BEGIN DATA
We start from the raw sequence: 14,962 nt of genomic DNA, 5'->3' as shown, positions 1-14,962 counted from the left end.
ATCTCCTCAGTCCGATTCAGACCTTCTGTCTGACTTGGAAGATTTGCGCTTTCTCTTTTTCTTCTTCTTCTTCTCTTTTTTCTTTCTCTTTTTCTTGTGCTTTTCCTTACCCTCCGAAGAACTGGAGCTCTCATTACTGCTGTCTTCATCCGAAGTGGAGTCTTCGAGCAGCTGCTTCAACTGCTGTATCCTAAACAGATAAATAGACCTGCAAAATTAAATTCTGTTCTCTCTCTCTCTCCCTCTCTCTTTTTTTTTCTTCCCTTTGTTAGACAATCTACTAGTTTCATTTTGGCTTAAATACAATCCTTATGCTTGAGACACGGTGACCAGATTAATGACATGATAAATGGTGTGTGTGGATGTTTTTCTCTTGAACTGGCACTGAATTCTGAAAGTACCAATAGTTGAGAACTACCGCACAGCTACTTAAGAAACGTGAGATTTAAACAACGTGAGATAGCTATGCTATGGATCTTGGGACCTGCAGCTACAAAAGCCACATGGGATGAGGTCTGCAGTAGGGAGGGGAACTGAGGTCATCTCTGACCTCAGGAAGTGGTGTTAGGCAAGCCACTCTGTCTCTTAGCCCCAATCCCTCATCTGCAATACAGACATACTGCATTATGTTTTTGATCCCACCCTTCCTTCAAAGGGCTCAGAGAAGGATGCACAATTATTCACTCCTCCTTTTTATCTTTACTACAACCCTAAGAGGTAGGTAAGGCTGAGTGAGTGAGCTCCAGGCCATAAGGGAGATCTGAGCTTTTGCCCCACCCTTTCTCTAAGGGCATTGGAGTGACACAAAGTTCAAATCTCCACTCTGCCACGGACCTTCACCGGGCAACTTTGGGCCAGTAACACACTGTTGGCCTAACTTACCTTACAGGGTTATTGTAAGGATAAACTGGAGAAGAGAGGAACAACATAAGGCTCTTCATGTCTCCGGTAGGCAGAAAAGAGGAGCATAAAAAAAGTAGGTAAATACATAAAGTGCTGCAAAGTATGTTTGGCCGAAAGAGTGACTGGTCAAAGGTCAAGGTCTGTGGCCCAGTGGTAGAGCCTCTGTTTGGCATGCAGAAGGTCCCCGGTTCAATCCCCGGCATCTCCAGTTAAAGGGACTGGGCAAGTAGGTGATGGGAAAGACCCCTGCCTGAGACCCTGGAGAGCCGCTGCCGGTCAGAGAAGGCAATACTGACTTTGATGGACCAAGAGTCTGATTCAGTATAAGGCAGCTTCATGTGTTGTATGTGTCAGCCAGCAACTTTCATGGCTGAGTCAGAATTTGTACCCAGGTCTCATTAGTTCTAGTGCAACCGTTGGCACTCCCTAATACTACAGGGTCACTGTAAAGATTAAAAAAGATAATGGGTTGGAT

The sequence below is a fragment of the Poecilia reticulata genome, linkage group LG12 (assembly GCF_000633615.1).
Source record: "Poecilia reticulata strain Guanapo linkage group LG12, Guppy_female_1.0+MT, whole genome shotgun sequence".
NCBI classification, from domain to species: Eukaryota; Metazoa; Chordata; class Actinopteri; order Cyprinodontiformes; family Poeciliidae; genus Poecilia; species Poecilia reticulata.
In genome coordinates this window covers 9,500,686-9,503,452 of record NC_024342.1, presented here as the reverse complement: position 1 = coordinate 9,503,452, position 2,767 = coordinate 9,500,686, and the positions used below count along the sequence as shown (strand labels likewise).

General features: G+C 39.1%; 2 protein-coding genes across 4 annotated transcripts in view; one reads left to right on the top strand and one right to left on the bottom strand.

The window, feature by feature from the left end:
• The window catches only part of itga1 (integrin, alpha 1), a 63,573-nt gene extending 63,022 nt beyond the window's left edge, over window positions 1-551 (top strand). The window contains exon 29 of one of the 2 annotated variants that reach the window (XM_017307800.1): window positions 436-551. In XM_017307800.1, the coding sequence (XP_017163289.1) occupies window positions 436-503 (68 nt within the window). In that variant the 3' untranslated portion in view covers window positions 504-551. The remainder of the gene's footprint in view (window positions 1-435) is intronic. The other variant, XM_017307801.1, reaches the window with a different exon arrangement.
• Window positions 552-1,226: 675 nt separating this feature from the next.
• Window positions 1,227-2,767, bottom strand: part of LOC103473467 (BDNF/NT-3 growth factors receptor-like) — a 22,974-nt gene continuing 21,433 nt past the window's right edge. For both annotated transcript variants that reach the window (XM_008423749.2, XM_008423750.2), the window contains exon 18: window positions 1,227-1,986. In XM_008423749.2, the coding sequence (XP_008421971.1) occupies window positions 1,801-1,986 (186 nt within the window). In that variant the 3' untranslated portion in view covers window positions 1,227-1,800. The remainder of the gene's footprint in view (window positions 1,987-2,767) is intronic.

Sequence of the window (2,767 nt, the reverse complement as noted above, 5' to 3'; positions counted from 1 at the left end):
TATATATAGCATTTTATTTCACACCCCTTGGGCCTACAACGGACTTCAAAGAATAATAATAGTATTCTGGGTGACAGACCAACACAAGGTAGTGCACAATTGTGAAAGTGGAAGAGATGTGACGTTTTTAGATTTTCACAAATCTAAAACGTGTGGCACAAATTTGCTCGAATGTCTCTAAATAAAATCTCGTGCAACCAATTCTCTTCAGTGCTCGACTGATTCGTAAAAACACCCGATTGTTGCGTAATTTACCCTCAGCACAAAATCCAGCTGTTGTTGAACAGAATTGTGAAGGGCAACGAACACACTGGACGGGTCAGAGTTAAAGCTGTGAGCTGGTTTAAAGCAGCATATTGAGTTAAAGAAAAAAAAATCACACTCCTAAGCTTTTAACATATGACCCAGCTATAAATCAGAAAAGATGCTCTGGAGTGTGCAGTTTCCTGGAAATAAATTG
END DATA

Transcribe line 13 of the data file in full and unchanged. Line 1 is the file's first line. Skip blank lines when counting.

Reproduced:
TATATATAGCATTTTATTTCACACCCCTTGGGCCTACAACGGACTTCAAAGAATAATAATAGTATTCTGGGTGACAGACCAACACAAGGTAGTGCACAATTGTGAAAGTGGAAGAGATGTGACGTTTTTAGATTTTCACAAATCTAAAACGTGTGGCACAAATTTGCTCGAATGTCTCTAAATAAAATCTCGTGCAACCAATTCTCTTCAGTGCTCGACTGATTCGTAAAAACACCCGATTGTTGCGTAATTTACCCTCAGCACAAAATCCAGCTGTTGTTGAACAGAATTGTGAAGGGCAACGAACACACTGGACGGGTCAGAGTTAAAGCTGTGAGCTGGTTTAAAGCAGCATATTGAGTTAAAGAAAAAAAAATCACACTCCTAAGCTTTTAACATATGACCCAGCTATAAATCAGAAAAGATGCTCTGGAGTGTGCAGTTTCCTGGAAATAAATTG